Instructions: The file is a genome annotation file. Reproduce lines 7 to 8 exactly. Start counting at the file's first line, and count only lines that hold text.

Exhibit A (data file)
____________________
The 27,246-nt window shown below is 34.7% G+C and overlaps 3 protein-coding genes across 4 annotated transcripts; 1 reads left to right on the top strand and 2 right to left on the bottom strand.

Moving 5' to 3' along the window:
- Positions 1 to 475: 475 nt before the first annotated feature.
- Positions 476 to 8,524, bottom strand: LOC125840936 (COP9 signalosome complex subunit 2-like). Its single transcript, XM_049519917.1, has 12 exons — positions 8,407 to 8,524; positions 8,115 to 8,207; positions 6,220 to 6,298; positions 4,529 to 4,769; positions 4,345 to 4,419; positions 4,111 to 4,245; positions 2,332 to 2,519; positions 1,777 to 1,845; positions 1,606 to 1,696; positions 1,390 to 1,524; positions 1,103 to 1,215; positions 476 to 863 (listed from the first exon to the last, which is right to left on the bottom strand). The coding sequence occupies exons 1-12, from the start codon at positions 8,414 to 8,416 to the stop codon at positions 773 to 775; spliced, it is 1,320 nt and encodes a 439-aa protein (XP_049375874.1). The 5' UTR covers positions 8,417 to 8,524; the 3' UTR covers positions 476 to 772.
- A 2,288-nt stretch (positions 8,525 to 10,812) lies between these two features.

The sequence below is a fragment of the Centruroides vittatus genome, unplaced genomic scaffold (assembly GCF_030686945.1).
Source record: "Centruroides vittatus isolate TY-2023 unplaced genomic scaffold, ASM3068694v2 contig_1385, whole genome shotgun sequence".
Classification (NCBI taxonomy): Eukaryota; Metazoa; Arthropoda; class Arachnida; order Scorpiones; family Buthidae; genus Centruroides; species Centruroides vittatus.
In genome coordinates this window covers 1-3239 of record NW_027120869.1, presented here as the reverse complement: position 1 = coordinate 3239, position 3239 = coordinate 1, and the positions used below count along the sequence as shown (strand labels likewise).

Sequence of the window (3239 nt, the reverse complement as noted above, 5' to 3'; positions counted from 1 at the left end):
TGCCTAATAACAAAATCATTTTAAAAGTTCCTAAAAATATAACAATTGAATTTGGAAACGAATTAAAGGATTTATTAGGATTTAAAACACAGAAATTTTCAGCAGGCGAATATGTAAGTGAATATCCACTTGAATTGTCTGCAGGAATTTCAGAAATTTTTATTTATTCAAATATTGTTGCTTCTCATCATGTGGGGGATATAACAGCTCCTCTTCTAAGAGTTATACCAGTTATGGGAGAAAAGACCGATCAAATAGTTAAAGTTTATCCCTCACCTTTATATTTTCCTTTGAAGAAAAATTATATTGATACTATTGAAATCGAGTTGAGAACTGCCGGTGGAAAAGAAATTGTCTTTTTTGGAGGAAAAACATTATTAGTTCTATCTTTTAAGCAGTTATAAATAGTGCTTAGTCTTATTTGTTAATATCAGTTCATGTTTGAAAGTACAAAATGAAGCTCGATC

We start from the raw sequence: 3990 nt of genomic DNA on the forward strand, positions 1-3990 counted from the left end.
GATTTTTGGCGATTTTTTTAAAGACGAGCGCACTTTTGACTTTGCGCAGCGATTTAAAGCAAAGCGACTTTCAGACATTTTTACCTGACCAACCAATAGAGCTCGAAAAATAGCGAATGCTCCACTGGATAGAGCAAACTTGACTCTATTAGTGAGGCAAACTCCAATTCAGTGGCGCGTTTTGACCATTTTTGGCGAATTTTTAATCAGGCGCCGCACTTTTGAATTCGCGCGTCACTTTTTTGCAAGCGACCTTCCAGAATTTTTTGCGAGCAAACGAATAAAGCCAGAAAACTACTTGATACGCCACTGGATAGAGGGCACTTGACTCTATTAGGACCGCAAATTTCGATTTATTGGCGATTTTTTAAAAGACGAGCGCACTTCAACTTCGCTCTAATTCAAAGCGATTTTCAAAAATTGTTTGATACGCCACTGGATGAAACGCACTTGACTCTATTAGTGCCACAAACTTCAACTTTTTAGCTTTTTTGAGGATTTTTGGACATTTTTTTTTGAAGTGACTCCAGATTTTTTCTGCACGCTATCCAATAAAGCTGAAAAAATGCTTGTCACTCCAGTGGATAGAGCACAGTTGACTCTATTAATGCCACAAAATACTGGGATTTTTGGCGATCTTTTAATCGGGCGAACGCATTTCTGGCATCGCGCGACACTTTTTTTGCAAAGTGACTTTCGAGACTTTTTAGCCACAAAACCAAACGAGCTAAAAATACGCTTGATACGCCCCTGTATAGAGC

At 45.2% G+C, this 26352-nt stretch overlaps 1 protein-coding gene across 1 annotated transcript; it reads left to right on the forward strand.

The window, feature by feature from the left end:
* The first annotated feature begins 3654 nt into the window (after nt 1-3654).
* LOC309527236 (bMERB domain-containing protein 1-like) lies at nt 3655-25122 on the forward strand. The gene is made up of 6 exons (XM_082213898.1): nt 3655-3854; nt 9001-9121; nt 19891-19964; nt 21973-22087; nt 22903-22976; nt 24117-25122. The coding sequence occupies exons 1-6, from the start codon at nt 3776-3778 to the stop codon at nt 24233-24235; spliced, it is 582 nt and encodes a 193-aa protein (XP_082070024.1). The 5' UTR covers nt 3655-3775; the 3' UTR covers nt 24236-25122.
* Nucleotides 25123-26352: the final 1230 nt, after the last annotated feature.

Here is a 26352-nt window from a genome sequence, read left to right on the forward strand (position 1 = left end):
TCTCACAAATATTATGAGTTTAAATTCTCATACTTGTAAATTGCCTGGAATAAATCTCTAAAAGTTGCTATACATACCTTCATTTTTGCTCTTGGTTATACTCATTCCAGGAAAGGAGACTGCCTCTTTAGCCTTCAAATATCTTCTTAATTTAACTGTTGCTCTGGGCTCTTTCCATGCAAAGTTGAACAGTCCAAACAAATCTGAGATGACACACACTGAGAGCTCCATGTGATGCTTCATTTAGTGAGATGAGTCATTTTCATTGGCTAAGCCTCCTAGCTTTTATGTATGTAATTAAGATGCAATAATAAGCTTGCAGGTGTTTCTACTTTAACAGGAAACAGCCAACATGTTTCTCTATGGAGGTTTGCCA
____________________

Source record: "Centruroides vittatus isolate TY-2023 unplaced genomic scaffold, ASM3068694v2 contig_1385, whole genome shotgun sequence".
Classification (NCBI taxonomy): Eukaryota; Metazoa; Arthropoda; class Arachnida; order Scorpiones; family Buthidae; genus Centruroides; species Centruroides vittatus.